Ms Clare Preston1, Dr Loene Howes1
1University Of Tasmania, Sandy Bay, Australia
Female offending in cases of serial murder remains an under-researched topic in criminology in general, and in the Australian context specifically. While such female offenders are few, it is nevertheless important to understand these crimes given their social impact. Using content analysis of case information from academic and popular sources, this presentation outlines seven known Australian cases of serial murder. It considers how the cases can be classified according to existing typologies of serial killers. The presentation demonstrates, with two illustrative examples, that the existing typologies offer limited insights into the cases. The presentation calls for a review of the frameworks under which cases of serial murder are viewed. It argues for the need to consider social and historical context, incorporate contemporary understandings of gender and sexuality, and employ Ferguson’s (2014) notion of investigative relevance. The presentation concludes with suggested directions for further research.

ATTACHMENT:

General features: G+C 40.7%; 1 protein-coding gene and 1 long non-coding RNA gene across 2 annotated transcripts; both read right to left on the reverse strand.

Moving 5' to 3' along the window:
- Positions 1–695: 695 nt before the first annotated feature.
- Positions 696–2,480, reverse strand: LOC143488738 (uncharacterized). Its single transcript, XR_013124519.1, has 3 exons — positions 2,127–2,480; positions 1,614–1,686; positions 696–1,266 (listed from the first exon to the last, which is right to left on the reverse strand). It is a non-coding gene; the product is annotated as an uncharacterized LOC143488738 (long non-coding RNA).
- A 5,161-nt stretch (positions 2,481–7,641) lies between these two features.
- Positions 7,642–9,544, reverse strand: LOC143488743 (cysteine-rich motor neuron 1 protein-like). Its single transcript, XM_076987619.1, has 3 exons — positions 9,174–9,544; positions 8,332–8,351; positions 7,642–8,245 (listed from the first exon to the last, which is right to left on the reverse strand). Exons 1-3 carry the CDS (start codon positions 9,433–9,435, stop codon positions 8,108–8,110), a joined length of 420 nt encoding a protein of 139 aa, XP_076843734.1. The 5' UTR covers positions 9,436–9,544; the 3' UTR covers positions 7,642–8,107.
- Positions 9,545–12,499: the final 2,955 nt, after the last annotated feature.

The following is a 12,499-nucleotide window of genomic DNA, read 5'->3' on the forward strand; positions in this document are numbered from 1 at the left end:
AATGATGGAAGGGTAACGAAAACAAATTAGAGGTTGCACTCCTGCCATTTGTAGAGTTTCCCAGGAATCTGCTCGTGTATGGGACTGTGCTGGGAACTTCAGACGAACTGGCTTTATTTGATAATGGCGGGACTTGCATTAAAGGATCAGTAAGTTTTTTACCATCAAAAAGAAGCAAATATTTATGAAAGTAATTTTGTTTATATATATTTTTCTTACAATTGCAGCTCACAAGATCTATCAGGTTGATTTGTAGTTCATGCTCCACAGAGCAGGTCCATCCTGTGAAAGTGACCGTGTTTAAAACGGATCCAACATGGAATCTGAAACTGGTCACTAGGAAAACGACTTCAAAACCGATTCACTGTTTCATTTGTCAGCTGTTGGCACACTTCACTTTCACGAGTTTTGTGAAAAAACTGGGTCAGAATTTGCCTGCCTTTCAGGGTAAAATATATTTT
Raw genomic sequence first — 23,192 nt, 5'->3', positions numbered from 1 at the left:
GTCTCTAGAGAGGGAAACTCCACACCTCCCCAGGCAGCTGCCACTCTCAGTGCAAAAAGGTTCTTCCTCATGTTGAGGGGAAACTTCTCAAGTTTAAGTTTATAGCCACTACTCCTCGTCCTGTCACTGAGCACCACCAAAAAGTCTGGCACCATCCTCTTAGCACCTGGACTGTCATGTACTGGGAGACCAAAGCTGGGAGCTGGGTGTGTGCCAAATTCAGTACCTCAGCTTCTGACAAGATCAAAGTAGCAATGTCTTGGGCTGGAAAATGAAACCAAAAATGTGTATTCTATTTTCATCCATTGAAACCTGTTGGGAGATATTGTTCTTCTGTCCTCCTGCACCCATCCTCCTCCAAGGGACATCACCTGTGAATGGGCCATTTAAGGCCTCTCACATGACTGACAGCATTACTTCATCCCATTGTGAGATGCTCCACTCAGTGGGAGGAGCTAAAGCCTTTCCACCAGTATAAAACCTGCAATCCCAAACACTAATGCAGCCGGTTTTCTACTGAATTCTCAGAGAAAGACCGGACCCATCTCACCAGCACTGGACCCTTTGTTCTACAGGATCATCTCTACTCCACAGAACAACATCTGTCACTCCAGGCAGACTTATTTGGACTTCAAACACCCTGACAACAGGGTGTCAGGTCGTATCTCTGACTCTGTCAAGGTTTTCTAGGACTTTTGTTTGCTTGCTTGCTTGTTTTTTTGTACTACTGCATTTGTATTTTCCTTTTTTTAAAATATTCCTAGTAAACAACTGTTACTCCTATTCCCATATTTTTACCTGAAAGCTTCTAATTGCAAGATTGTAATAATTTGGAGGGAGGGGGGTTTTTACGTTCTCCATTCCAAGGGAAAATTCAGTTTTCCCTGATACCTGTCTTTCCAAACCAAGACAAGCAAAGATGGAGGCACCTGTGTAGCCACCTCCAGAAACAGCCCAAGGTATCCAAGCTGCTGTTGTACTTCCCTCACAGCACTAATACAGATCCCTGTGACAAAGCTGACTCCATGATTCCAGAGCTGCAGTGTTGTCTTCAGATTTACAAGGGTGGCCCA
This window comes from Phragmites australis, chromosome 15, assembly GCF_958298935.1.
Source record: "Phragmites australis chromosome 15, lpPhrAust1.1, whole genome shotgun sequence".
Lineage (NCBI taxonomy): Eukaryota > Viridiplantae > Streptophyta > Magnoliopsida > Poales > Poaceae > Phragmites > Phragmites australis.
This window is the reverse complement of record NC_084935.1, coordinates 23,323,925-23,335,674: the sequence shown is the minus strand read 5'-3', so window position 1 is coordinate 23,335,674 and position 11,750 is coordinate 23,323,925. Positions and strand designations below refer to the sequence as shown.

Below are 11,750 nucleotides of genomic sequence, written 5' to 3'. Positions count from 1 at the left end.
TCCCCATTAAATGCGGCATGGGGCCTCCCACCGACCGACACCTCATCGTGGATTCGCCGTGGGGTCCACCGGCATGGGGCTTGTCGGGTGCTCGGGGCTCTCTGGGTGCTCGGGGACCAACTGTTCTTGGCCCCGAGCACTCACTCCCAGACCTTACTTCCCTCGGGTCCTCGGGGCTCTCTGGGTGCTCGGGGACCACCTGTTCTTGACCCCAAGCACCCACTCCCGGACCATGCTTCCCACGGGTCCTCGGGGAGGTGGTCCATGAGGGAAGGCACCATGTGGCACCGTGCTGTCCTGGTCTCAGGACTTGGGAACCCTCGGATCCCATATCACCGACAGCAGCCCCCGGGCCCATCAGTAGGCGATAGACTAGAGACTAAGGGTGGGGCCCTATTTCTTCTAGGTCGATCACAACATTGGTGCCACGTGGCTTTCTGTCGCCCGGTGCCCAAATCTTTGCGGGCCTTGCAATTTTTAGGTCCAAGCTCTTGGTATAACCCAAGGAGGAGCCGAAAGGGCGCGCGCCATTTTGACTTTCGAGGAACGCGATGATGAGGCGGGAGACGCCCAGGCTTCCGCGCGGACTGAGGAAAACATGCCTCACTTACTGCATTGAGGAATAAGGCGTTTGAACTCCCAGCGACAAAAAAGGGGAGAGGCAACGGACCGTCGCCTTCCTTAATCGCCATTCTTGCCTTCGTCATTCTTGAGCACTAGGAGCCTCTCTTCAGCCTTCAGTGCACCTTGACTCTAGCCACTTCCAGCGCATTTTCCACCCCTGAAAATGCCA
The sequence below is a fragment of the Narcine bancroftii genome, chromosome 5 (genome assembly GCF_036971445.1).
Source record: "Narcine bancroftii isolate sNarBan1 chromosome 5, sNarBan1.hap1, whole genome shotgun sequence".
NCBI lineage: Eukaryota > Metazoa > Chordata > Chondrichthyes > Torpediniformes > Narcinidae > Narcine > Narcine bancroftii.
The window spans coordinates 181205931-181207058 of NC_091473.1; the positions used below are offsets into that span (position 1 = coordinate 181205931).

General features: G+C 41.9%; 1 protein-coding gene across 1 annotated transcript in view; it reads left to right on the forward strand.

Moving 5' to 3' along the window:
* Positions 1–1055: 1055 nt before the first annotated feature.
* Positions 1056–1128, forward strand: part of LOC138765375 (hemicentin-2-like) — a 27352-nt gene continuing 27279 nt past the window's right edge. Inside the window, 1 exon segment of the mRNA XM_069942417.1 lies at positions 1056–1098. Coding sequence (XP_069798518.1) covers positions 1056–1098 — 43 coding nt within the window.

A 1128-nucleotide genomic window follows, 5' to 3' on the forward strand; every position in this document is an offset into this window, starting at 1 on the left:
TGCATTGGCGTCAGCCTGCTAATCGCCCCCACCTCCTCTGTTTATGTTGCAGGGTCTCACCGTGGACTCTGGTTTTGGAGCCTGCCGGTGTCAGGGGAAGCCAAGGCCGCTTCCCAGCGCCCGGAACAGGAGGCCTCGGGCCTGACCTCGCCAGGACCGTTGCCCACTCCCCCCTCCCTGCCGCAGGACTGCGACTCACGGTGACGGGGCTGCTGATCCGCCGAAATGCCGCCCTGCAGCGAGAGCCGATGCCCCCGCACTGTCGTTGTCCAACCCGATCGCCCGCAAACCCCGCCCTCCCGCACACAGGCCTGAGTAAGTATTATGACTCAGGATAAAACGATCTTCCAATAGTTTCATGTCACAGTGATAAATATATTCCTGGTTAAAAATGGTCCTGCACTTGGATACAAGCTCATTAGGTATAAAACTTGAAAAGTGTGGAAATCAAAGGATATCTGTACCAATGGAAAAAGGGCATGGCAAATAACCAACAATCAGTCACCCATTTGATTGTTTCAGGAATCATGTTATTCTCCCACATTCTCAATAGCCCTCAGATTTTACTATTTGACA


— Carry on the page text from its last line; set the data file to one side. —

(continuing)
Clare has an honours degree in Criminology and is currently studying a Masters of Social Work at the University of Tasmania. She has had a longstanding interest in female perpetrated violent crime. Her research brings together criminology and gender studies to explore Australian cases of such crime. Clare’s work aims to open discussions around gender and crime and more accurately document understudied cases.